Geer argues that because the State admits that there were inconsistencies in the affidavit that was submitted regarding Officer Suddeth’s receipt of the evidence from Officer Byrd, the admission of the evidence should be suppressed. The affidavit states that the evidence was received “in person”; however, Officer Suddeth actually retrieved the evidence from the evidence locker. The custody form that is used to log in evidence lists two choices when logging the evidence, “in person” or “via mail.” The discrepancy was explained to and accepted by the trial court that as a matter of standard procedure, when filling out a form, if the receiver takes the evidence from the evidence locker, he or she has no other choice but to log it as received “in person.” The discrepancy was not a blatant disregard for the truth of how the evidence was transferred. Additionally, Geer argues that there was a discrepancy of one tenth of a gram in the actual weight of the substance when it was logged by Officer Byrd compared to when it was logged by Officer Zivkovitch. That discrepancy was explained to and accepted by the trial court as resulting from the field testing done at City Hall.
“While proof need not negate all possibility of tampering, it is generally held that the party offering such specimen is required to establish, at least as far as practicable, a complete chain of evidence, tracing possession from the time the specimen is taken from the human body to the final custodian by whom it is analyzed.” Benton v. Pellum, 232 S.C. 26, 33, 100 S.E.2d 534, 537 (1957) (internal citation omitted). Conversely, if the State had failed to establish an adequate chain of custody such that the inconsistency or discrepancy in the chain was critical, the chain of custody would have been considered fatally deficient and the trial court would have erred in admitting the evidence. State v. Joseph, 328 S.C. 352, 364-65, 491 S.E.2d 275, 281-82 (Ct. App. 1997). Here, the State has established a complete chain of custody from the time the evidence was taken from Geer until it was admitted at trial. None of the minor discrepancies rise to the level of reversible error. Consequently, the decision of the trial court to deny Geer’s motion to suppress the evidence based on an insufficient chain of custody is affirmed.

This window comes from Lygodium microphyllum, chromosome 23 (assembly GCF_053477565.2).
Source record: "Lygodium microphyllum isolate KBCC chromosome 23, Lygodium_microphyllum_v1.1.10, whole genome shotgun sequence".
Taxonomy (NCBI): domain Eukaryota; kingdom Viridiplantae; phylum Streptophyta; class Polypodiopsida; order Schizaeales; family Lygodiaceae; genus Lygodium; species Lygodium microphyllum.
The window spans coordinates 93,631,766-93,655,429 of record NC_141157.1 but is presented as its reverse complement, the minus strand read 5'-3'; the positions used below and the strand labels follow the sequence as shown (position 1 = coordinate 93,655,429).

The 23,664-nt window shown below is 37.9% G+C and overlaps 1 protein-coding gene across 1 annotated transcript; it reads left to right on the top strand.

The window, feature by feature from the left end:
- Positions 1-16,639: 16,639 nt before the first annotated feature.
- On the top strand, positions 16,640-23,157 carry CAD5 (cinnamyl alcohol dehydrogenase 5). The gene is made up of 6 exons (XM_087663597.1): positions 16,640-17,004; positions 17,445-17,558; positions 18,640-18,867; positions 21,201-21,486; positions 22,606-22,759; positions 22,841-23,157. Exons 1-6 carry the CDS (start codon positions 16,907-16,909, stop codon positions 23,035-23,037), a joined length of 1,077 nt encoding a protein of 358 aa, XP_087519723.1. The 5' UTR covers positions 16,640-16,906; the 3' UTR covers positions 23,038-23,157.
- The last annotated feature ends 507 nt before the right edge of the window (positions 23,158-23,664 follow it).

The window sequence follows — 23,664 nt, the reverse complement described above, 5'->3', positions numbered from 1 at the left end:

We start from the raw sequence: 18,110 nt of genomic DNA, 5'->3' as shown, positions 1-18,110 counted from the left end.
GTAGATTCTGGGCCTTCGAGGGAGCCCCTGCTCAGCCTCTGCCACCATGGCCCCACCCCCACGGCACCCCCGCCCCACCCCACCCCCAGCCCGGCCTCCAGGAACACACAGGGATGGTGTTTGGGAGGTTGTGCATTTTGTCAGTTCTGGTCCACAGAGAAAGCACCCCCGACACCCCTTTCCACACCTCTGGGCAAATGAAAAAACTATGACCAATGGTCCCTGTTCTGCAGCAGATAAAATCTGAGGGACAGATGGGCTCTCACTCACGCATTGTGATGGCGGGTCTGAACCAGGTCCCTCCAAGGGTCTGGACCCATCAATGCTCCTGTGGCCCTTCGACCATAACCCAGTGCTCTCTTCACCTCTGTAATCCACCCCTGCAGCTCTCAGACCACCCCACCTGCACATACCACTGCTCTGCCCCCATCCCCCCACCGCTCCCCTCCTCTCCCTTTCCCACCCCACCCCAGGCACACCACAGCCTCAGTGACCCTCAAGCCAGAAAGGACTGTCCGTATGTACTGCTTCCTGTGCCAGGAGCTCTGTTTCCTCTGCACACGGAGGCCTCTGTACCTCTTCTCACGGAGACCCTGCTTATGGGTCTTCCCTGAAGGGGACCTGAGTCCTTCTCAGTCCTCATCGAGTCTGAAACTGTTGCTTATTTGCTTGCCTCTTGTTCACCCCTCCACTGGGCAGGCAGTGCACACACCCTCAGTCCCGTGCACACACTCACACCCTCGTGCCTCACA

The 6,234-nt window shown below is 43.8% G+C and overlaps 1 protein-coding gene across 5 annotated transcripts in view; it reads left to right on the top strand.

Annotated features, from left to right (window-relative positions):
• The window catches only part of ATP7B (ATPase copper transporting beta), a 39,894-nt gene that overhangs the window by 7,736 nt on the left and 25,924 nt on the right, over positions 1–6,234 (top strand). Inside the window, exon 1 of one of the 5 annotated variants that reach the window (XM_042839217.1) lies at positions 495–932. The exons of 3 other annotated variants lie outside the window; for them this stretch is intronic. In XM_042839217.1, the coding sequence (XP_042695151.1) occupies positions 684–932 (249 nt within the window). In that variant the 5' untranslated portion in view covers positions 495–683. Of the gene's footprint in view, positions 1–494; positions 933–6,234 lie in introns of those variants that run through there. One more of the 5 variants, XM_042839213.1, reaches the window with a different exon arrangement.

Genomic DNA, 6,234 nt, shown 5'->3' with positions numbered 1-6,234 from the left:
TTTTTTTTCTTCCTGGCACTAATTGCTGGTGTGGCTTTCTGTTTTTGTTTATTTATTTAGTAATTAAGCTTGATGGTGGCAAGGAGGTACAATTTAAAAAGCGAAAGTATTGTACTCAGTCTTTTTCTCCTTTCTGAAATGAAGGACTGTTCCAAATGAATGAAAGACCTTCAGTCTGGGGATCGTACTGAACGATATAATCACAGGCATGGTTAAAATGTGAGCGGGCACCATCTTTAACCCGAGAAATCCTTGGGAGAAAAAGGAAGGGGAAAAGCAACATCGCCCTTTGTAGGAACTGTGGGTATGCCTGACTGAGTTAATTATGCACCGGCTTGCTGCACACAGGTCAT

Based on the foregoing, the trial court did not err or abuse its discretion when it denied Geer’s motion for a continuance, her motion to quash based on selective prosecution, and her motion to suppress the drug evidence. Accordingly, the decision of the trial court is
KONDUROS, J., concurs.
LOCKEMY, J., dissents.
Lockemy, J: I agree with the majority that the State’s exercise of its prosecutorial discretion is “troublesome” to say the least. However, I respectfully dissent because I believe the search of Geer’s mouth violated the Fourth Amendment’s prohibition against an unreasonable search. The only fact available to Officer Byrd indicating a search of Geer’s mouth would reveal relevant material evidence was Parks’s mere assertion that Geer had placed drugs in her mouth, which he made after previously lying to Officer Byrd. I would hold this sole assertion from someone with doubtful veracity is insufficient to establish a clear indication drugs would be found in Geer’s orifice to support a search. U.S. Const. amend. IV; S.C. Const. art. I, §10; see State v. Dupree, 319 S.C. 454, 459, 462 S.E.2d 279, 282 (1995) (finding a clear indication drugs would be found in Dupree’s mouth existed where officers observed Dupree standing in a laundromat known for drug activity, holding what the they believed were drugs, placing his hand to his mouth and attempting to leave through the back door). As in Dupree, I believe more facts are necessary to establish a clear indication.
 A best bag is a sealable envelope in which evidence is placed. In order to ensure that it is not tampered with, after the bag is sealed, a blue line sticker is placed on it. If it is ever tampered with, the line would break and it would be easy to detect that the contents had been compromised.
 The record indicates that the evidence was in the custody of Officer Zivkovitch from October 31, 2007, until he took it “back down to the vault, down in the log-in area for the officers to pick back up.” Officer Zivkovitch did not perform the test until November 28, 2007. The record does not indicate exactly where within Officer Zivkovitch’s custody the evidence was actually secured, and Geer made no objection concerning this issue.
 A Fourier Transform Infrared Spectroscopy (FTIR) or Full Spectrum Scan is an instrument that “shines infrared light through a sample” substance.
[T]he light that is absorbed or transmitted is measured by the instrument. An IR spectrum, or printout, is created that shows the light absorbed at different wavelengths. An IR spectrum is much like a fingerprint in that it is unique to a substance and can therefore be used to make a positive identification.
State of Alaska Department of Public Safety, Scientific Crime Detection Laboratory, Controlled Substances, http://www.dps.alaska.gov/Crimelab/ services/controlledsubstances.aspx (last visited Aug. 3, 2010).